When British sub-culture fashion favorites The Donnelly Brothers and Silver Spoon Attire (SSA) began exploring the idea of a joint retail venture, “We knew we wanted to rewrite the industry’s rules,” says Anthony Donnelley.
The man who co-founded Gio-Goi with his brother Christopher in the midst of Manchester’s 1980s indie dance scene wasn’t likely to go shopping on London’s New Bond Street or Oxford Street for a conventional store. Both the Donnellys and SSA founders Damian Collins and Avigail Claire were looking for a retailing solution with the same immediacy as their clothing. The here-today, gone-tomorrow appeal of a pop-up store was a perfect fit.
Both lines already had sufficient brand strength to fuel interest in their new concept, 143, and get people to check out the Lowndes Court pop-up store (fittingly, just off Carnaby Street). Gio-Goi’s clothing regularly shows up on the right people for their youth-oriented market: rock celebrities such as Anthony Donnelly’s long-time friend Pete Doherty (who collaborated on Gio-Goi’s 2007 spring collection), Kasabian frontman Tom Meighan, Amy Winehouse and The Arctic Monkeys and SSA counts music world A-listers such as Kanye West among its fans. Each company also does brisk direct-to-consumer business on its web site (brisk enough in the case of Gio-Goi to attract the attention of the global brand management company, Pentland Group, which took a 20 percent stake last December).
From the outset the Donnellys and SSA’s leadership saw 143 as a stand-alone retail outlet, not just a complement to their virtual retailing or a build out their existing presence in stores throughout the UK and Europe. “143 will operate as an independent brand,” says Anthony Donnelly. “It will have its own website. Gio-goi is its own animal, acting independently as it has always done.”
EXCLUSIVITY FOR THE MASSES
143 (the number of letters in each word of I Love You) morphs the pop-up shop concept from a brand support tool into a landside portal for e-commerce. Unlike the temporary stores that punch up marketing campaigns for brands from banks to discounters, 143 showcases limited edition international products that are “market accessible to all consumer demographics,” says Collins.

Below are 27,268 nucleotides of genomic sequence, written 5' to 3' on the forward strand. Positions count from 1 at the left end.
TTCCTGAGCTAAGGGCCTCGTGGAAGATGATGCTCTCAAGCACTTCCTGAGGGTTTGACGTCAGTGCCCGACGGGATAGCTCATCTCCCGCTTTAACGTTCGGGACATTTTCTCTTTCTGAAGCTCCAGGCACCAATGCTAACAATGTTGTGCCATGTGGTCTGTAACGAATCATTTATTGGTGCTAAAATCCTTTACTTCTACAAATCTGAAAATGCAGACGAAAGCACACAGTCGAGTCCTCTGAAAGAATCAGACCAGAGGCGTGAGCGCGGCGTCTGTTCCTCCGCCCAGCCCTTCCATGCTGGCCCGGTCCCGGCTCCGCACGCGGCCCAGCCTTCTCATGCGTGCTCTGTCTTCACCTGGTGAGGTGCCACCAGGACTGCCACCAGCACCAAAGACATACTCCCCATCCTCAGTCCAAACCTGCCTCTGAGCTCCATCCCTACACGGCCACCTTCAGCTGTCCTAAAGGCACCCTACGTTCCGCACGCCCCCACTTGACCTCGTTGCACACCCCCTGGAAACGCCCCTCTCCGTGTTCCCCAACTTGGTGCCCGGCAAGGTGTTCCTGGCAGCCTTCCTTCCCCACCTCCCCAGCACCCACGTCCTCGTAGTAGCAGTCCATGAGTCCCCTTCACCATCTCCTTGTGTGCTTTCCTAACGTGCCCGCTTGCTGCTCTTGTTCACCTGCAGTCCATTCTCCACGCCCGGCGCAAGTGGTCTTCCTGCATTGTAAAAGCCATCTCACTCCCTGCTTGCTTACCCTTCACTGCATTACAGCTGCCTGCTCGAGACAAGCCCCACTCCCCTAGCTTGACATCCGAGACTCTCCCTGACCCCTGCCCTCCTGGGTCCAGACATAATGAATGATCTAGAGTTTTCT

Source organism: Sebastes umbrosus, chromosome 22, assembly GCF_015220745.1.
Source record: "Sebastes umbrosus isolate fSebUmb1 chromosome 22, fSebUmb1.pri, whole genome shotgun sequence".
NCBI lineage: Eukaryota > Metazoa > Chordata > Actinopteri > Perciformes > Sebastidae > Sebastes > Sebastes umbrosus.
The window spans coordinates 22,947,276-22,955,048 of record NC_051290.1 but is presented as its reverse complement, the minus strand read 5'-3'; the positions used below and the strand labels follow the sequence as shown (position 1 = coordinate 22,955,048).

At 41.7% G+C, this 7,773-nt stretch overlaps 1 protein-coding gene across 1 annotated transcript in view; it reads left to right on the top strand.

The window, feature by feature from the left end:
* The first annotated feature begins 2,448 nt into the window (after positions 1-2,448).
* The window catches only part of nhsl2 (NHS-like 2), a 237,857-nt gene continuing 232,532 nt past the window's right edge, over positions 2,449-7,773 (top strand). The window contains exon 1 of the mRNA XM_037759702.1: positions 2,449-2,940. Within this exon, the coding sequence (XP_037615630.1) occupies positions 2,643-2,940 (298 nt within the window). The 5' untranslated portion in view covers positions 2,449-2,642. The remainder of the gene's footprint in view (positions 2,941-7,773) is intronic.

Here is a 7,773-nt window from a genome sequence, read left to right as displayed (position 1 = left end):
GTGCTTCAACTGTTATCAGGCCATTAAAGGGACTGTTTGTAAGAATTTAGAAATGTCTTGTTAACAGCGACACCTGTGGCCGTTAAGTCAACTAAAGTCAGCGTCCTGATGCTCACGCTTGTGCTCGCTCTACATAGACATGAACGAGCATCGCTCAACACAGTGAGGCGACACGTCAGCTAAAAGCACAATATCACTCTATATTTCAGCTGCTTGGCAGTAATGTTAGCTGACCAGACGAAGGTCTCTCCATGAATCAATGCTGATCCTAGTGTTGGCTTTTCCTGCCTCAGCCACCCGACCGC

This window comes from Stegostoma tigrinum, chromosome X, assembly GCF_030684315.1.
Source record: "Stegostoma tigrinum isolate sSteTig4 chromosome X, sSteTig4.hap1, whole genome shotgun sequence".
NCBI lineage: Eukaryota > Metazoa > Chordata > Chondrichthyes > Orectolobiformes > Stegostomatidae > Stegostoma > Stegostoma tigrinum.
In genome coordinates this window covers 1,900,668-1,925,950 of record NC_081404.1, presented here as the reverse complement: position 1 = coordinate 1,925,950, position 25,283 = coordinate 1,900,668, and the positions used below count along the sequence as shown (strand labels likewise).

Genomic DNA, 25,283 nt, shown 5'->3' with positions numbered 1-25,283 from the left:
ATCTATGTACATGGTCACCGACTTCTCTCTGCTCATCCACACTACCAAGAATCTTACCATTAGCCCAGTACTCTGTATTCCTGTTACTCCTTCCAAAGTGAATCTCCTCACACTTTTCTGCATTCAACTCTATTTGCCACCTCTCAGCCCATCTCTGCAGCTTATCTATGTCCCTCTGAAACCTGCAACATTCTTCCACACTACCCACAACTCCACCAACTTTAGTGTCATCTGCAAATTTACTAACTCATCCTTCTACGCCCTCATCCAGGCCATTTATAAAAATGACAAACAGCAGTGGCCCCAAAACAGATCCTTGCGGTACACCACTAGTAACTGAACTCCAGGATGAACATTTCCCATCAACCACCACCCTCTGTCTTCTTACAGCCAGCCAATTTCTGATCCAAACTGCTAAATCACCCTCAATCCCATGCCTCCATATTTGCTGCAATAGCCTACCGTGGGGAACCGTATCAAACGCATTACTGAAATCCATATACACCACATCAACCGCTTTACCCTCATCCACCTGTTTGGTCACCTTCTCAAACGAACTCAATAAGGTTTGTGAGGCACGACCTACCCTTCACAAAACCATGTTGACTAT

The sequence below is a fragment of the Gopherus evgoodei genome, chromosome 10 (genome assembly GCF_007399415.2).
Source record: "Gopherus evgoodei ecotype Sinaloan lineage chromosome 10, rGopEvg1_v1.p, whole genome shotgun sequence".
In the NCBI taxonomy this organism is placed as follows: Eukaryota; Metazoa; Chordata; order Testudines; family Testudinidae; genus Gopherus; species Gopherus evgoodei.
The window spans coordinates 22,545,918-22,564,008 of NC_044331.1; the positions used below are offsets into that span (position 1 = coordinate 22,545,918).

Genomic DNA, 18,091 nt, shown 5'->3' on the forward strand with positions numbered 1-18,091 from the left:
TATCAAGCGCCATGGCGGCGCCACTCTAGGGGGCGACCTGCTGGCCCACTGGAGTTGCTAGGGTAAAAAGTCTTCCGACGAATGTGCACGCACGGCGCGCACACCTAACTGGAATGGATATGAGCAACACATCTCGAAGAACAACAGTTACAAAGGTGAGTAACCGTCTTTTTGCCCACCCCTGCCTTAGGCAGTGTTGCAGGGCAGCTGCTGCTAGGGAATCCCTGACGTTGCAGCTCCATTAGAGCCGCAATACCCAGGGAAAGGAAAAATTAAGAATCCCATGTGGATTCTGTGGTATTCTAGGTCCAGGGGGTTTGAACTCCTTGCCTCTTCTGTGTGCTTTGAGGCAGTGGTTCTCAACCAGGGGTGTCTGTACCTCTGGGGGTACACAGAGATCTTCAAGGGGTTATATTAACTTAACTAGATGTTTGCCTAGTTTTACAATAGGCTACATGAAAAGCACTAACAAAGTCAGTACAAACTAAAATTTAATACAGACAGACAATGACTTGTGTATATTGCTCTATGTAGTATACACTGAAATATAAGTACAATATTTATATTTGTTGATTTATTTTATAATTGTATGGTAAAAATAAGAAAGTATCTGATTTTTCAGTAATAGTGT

So shoppers could browse Gio-Goi tee-sheets screen printed and individually numbered by 143’s designer, 22-year-old Londoner Kate Moross, alongside Silver Spoon Bespoke eyewear and its spring/summer 2009 collection; exquisite millinery from Pas Commeles Moutons (yes, as seen on Gossip Girl); Lego accessories and jewelry from Dee and Ricky (famous for the craftsmanship on Marc Jacob accessories); housewares from design duo Joseph Joseph; ; clothes by Paloy Horwang (one of the electro-fuelled band “The Diet Pills”); a Jamie Bowler sculpture and “candy from our youth.”
Pricing also has a something-for-everyone range from a few dollars for a ring or a “creative bible” such as “When Fletcher and Hey Met” to $10,000 or more for designer items.
Moross’ interiors framed the eclectic merchandise with an equally quirky aesthetic. She describes it “totally rad,” but that doesn’t do justice to the complexity of the shopfitting necessary in this tight space. Fluorescent lights and mirrors help customers focus on key items, as do contrasting textures like acrylic and foam or handpicked props with a playful attitude. As for the triangles scattered across the pink-toned walls, “I have a fascination with three-sided shapes as well as illegible typography and freeform lettering,” says Moross.
Bloggers who visited the shop during its two-week run at the end of May called the space and the products “stunning,” “an avid shopping experience,” and “a pioneeringly different pop-up.” In fact, they complained that the shop’s stock was “greatly depleted” by the second weekend. That reaction was enough to convince the Donnellys and SSA to take the concept on the road. Anthony Donnelly says SSA and Gio-Goi plan an international roll-out “supported by local and international talent.”
GUERILLA MARKETING TIE-INS
And watch for some guerilla marketing, from a mention at one of The Donnellys’ events—like the party that drew 2000 people for a showcase of English bands and DJs in Berlin in July to short films, like www.yourownclothing.com launched in support of the Your Own brand. It helps to have Deadmau5 and Stephen Graham wearing the clothes. “We think these are all really cool ways to introduce brands,” says Anthony Donnelly.
Cool it may be, but it will still take work to make it success. Pop-stores have certain advantages, says Alison Aslin, senior project director, Pragma Consulting, London. They can bring the brand to the customer and “pilot unchartered geography or a new target segment before a more permanent investment is made,” she says. “But there is still staff to manage, tills that can be remote from a main EPOS system, extra challenges regarding stock security and replenishment and the clunkiness of a ‘foldaway’ store,” she adds.